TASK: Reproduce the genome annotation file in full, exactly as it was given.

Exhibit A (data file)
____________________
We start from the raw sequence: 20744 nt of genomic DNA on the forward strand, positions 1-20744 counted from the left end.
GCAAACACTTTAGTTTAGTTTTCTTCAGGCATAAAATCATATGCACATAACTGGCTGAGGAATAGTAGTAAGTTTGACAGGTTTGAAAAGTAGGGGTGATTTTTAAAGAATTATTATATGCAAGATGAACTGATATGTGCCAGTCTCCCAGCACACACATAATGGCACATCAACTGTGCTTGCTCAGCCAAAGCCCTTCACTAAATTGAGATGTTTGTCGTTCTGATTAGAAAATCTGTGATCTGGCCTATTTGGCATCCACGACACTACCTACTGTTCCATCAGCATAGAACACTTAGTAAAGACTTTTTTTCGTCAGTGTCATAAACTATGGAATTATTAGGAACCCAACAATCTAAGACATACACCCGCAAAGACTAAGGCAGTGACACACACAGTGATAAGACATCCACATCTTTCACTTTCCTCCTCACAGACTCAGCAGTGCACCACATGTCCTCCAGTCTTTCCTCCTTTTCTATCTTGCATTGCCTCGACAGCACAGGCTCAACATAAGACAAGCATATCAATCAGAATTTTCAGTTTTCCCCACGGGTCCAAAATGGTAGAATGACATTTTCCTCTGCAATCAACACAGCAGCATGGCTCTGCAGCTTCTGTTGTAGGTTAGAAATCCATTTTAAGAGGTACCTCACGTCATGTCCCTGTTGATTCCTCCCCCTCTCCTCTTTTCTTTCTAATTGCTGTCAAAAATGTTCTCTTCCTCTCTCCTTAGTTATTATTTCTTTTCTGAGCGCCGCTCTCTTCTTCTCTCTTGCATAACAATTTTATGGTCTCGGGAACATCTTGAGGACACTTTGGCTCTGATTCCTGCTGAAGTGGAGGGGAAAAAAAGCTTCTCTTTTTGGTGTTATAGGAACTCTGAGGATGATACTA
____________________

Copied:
We start from the raw sequence: 20744 nt of genomic DNA on the forward strand, positions 1-20744 counted from the left end.
GCAAACACTTTAGTTTAGTTTTCTTCAGGCATAAAATCATATGCACATAACTGGCTGAGGAATAGTAGTAAGTTTGACAGGTTTGAAAAGTAGGGGTGATTTTTAAAGAATTATTATATGCAAGATGAACTGATATGTGCCAGTCTCCCAGCACACACATAATGGCACATCAACTGTGCTTGCTCAGCCAAAGCCCTTCACTAAATTGAGATGTTTGTCGTTCTGATTAGAAAATCTGTGATCTGGCCTATTTGGCATCCACGACACTACCTACTGTTCCATCAGCATAGAACACTTAGTAAAGACTTTTTTTCGTCAGTGTCATAAACTATGGAATTATTAGGAACCCAACAATCTAAGACATACACCCGCAAAGACTAAGGCAGTGACACACACAGTGATAAGACATCCACATCTTTCACTTTCCTCCTCACAGACTCAGCAGTGCACCACATGTCCTCCAGTCTTTCCTCCTTTTCTATCTTGCATTGCCTCGACAGCACAGGCTCAACATAAGACAAGCATATCAATCAGAATTTTCAGTTTTCCCCACGGGTCCAAAATGGTAGAATGACATTTTCCTCTGCAATCAACACAGCAGCATGGCTCTGCAGCTTCTGTTGTAGGTTAGAAATCCATTTTAAGAGGTACCTCACGTCATGTCCCTGTTGATTCCTCCCCCTCTCCTCTTTTCTTTCTAATTGCTGTCAAAAATGTTCTCTTCCTCTCTCCTTAGTTATTATTTCTTTTCTGAGCGCCGCTCTCTTCTTCTCTCTTGCATAACAATTTTATGGTCTCGGGAACATCTTGAGGACACTTTGGCTCTGATTCCTGCTGAAGTGGAGGGGAAAAAAAGCTTCTCTTTTTGGTGTTATAGGAACTCTGAGGATGATACTA